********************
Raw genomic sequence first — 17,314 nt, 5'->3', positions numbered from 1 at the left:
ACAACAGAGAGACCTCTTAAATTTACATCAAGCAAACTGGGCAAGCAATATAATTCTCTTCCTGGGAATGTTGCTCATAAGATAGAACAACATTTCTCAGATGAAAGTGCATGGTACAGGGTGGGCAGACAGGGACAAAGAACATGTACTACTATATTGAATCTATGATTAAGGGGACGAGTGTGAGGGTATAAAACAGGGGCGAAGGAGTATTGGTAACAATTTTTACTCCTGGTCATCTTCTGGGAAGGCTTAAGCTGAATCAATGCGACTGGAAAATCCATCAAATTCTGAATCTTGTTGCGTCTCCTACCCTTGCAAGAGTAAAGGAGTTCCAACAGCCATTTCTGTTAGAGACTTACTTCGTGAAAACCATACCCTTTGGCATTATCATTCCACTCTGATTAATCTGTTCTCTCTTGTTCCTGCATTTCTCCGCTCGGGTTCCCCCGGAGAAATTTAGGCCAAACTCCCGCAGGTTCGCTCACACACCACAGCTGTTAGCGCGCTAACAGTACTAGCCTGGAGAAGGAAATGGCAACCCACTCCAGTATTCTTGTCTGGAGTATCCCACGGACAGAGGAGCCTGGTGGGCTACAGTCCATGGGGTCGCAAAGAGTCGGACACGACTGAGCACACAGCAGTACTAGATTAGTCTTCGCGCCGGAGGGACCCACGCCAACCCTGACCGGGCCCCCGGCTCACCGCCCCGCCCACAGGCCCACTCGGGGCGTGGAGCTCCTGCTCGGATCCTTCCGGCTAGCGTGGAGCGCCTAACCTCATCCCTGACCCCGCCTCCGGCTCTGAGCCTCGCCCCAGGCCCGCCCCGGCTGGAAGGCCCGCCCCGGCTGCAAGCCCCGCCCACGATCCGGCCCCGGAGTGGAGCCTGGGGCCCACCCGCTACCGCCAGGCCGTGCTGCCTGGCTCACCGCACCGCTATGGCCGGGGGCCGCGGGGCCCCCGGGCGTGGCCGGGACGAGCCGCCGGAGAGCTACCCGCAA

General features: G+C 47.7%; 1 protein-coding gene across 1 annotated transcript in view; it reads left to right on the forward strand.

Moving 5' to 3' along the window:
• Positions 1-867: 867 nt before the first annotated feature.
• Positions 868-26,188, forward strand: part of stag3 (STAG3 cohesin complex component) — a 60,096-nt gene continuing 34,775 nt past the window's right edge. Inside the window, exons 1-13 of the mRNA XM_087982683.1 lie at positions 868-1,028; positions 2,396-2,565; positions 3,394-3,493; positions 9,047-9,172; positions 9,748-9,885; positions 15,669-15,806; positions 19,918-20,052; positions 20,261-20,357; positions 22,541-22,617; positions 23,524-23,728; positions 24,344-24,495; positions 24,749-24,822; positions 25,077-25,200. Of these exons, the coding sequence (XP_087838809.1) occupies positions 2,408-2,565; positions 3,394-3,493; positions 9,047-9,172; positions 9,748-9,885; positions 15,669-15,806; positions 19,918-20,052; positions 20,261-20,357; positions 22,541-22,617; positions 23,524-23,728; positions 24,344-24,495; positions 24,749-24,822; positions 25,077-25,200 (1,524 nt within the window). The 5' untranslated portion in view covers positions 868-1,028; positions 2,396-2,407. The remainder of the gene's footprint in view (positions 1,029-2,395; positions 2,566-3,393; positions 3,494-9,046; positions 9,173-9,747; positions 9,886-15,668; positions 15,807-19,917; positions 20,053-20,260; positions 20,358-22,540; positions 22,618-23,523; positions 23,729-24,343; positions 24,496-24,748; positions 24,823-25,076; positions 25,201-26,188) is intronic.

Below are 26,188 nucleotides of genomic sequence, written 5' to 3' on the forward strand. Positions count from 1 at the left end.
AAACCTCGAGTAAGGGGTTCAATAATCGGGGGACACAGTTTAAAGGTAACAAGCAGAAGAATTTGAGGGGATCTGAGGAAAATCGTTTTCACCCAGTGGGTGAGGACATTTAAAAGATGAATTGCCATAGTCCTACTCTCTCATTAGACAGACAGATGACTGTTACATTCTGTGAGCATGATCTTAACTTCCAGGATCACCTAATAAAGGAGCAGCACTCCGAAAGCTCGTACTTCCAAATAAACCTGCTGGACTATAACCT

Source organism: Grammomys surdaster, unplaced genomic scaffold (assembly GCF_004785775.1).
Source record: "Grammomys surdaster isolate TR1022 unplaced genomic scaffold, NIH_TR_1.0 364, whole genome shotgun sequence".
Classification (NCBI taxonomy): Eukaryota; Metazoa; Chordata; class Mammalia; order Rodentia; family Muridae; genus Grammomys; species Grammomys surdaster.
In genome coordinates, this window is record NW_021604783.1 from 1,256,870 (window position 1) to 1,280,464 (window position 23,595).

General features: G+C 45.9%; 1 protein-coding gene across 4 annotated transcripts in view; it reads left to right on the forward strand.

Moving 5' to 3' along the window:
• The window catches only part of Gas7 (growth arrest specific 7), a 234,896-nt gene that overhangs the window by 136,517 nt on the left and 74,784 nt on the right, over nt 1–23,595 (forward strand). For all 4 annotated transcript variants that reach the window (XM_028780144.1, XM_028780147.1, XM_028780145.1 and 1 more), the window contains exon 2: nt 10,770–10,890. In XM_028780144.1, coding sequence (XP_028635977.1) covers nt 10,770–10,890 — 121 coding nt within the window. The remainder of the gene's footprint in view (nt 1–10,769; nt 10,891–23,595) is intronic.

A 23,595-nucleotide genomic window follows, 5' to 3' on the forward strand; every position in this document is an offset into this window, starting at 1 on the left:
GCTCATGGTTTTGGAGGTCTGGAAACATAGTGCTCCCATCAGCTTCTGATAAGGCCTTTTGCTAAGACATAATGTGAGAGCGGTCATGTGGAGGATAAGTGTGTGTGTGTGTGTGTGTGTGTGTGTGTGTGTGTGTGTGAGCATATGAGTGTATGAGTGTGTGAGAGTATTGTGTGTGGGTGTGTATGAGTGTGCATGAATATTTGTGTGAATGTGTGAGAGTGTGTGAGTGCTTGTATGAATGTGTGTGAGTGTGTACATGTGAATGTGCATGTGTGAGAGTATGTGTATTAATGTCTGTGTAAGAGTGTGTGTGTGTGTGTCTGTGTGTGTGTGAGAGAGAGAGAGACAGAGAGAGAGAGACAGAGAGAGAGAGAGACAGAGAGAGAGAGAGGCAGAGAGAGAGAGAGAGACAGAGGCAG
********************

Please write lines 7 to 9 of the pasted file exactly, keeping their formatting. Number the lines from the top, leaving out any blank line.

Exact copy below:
Below are 26,188 nucleotides of genomic sequence, written 5' to 3' on the forward strand. Positions count from 1 at the left end.
AAACCTCGAGTAAGGGGTTCAATAATCGGGGGACACAGTTTAAAGGTAACAAGCAGAAGAATTTGAGGGGATCTGAGGAAAATCGTTTTCACCCAGTGGGTGAGGACATTTAAAAGATGAATTGCCATAGTCCTACTCTCTCATTAGACAGACAGATGACTGTTACATTCTGTGAGCATGATCTTAACTTCCAGGATCACCTAATAAAGGAGCAGCACTCCGAAAGCTCGTACTTCCAAATAAACCTGCTGGACTATAACCT

Source organism: Grammomys surdaster, unplaced genomic scaffold (assembly GCF_004785775.1).